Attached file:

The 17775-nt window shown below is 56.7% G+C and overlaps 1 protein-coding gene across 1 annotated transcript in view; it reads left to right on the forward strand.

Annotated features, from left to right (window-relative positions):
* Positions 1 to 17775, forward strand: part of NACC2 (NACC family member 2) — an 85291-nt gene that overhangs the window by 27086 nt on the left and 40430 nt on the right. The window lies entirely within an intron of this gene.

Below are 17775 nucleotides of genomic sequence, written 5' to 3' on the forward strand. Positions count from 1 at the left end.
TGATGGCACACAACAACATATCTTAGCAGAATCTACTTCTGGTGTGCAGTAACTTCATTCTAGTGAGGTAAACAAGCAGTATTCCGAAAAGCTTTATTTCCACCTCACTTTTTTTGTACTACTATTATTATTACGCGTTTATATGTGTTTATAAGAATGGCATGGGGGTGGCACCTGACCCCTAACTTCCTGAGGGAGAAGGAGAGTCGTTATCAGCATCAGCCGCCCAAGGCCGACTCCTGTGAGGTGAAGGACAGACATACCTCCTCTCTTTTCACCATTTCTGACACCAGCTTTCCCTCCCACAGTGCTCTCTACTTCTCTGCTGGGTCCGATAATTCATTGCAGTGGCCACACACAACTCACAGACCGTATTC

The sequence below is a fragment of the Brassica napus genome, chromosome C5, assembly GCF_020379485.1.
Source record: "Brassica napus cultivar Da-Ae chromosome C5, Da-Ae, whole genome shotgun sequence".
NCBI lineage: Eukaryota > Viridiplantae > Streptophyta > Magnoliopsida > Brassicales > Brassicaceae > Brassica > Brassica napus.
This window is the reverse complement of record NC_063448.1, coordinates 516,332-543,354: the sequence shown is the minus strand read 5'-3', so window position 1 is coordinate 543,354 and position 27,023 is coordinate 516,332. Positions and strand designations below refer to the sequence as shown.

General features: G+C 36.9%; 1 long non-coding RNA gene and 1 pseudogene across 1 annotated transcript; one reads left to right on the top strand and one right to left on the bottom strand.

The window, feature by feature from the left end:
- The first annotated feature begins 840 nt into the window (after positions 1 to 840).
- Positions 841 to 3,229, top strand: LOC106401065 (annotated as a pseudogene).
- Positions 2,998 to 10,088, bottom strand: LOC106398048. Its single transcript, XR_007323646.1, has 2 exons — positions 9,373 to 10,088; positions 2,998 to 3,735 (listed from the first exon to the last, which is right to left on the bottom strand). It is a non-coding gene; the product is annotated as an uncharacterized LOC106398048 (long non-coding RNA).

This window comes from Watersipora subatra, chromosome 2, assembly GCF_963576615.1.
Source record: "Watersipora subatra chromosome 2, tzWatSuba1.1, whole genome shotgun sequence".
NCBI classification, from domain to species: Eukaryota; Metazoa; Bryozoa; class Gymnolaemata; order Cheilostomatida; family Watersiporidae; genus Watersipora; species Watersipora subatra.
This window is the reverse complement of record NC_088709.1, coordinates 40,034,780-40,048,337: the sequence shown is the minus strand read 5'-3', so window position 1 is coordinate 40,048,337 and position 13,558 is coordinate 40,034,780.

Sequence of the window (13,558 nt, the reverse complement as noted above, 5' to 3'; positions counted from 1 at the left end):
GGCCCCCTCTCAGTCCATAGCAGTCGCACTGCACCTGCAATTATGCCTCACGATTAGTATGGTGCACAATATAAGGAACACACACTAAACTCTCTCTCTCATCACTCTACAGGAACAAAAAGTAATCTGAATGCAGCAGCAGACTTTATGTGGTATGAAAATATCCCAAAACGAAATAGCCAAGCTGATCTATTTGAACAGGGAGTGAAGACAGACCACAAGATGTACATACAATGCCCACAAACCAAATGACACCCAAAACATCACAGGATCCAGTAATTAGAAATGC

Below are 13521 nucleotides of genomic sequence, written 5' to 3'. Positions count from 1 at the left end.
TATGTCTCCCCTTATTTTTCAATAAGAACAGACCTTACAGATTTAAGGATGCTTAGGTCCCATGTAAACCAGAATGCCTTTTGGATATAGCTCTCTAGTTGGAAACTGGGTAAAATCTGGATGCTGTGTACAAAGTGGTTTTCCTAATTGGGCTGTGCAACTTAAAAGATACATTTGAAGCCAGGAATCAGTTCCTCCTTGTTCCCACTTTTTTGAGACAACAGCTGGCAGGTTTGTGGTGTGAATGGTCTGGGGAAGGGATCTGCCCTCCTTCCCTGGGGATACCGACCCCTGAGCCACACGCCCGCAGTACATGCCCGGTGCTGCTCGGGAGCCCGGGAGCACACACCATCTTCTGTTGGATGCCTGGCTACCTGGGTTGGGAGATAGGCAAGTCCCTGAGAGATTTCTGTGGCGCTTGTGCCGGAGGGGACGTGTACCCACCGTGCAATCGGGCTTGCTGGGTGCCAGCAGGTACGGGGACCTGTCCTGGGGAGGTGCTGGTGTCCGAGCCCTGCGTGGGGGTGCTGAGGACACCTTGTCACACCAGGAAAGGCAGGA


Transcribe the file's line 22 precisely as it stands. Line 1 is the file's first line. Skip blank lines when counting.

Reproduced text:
TATGTCTCCCCTTATTTTTCAATAAGAACAGACCTTACAGATTTAAGGATGCTTAGGTCCCATGTAAACCAGAATGCCTTTTGGATATAGCTCTCTAGTTGGAAACTGGGTAAAATCTGGATGCTGTGTACAAAGTGGTTTTCCTAATTGGGCTGTGCAACTTAAAAGATACATTTGAAGCCAGGAATCAGTTCCTCCTTGTTCCCACTTTTTTGAGACAACAGCTGGCAGGTTTGTGGTGTGAATGGTCTGGGGAAGGGATCTGCCCTCCTTCCCTGGGGATACCGACCCCTGAGCCACACGCCCGCAGTACATGCCCGGTGCTGCTCGGGAGCCCGGGAGCACACACCATCTTCTGTTGGATGCCTGGCTACCTGGGTTGGGAGATAGGCAAGTCCCTGAGAGATTTCTGTGGCGCTTGTGCCGGAGGGGACGTGTACCCACCGTGCAATCGGGCTTGCTGGGTGCCAGCAGGTACGGGGACCTGTCCTGGGGAGGTGCTGGTGTCCGAGCCCTGCGTGGGGGTGCTGAGGACACCTTGTCACACCAGGAAAGGCAGGA